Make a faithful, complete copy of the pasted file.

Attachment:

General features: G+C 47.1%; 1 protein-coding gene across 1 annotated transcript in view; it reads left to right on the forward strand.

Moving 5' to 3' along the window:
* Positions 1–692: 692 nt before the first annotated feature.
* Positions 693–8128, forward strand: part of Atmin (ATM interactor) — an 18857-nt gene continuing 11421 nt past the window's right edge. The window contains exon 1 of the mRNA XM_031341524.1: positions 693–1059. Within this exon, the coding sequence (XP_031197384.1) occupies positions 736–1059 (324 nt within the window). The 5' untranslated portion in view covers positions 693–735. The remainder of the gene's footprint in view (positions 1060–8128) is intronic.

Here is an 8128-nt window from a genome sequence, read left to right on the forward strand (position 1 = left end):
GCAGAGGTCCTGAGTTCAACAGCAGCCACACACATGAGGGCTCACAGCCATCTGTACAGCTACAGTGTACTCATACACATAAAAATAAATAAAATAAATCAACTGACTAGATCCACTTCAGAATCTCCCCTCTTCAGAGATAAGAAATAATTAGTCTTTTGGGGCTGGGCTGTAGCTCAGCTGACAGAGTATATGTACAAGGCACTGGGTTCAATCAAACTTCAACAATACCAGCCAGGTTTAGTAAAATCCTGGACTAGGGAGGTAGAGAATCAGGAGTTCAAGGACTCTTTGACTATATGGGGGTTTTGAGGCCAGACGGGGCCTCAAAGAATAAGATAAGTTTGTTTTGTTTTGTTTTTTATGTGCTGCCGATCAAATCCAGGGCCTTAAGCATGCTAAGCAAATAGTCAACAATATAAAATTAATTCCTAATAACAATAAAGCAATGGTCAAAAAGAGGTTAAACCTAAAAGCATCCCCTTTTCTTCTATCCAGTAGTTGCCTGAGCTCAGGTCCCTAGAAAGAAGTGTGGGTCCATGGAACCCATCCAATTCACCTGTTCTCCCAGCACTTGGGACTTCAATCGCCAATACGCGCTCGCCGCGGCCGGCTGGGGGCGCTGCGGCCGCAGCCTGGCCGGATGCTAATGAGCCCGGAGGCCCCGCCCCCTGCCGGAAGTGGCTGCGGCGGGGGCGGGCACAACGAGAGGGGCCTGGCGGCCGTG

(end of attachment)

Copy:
General features: G+C 47.1%; 1 protein-coding gene across 1 annotated transcript in view; it reads left to right on the forward strand.

Moving 5' to 3' along the window:
* Positions 1–692: 692 nt before the first annotated feature.
* Positions 693–8128, forward strand: part of Atmin (ATM interactor) — an 18857-nt gene continuing 11421 nt past the window's right edge. The window contains exon 1 of the mRNA XM_031341524.1: positions 693–1059. Within this exon, the coding sequence (XP_031197384.1) occupies positions 736–1059 (324 nt within the window). The 5' untranslated portion in view covers positions 693–735. The remainder of the gene's footprint in view (positions 1060–8128) is intronic.

Here is an 8128-nt window from a genome sequence, read left to right on the forward strand (position 1 = left end):
GCAGAGGTCCTGAGTTCAACAGCAGCCACACACATGAGGGCTCACAGCCATCTGTACAGCTACAGTGTACTCATACACATAAAAATAAATAAAATAAATCAACTGACTAGATCCACTTCAGAATCTCCCCTCTTCAGAGATAAGAAATAATTAGTCTTTTGGGGCTGGGCTGTAGCTCAGCTGACAGAGTATATGTACAAGGCACTGGGTTCAATCAAACTTCAACAATACCAGCCAGGTTTAGTAAAATCCTGGACTAGGGAGGTAGAGAATCAGGAGTTCAAGGACTCTTTGACTATATGGGGGTTTTGAGGCCAGACGGGGCCTCAAAGAATAAGATAAGTTTGTTTTGTTTTGTTTTTTATGTGCTGCCGATCAAATCCAGGGCCTTAAGCATGCTAAGCAAATAGTCAACAATATAAAATTAATTCCTAATAACAATAAAGCAATGGTCAAAAAGAGGTTAAACCTAAAAGCATCCCCTTTTCTTCTATCCAGTAGTTGCCTGAGCTCAGGTCCCTAGAAAGAAGTGTGGGTCCATGGAACCCATCCAATTCACCTGTTCTCCCAGCACTTGGGACTTCAATCGCCAATACGCGCTCGCCGCGGCCGGCTGGGGGCGCTGCGGCCGCAGCCTGGCCGGATGCTAATGAGCCCGGAGGCCCCGCCCCCTGCCGGAAGTGGCTGCGGCGGGGGCGGGCACAACGAGAGGGGCCTGGCGGCCGTG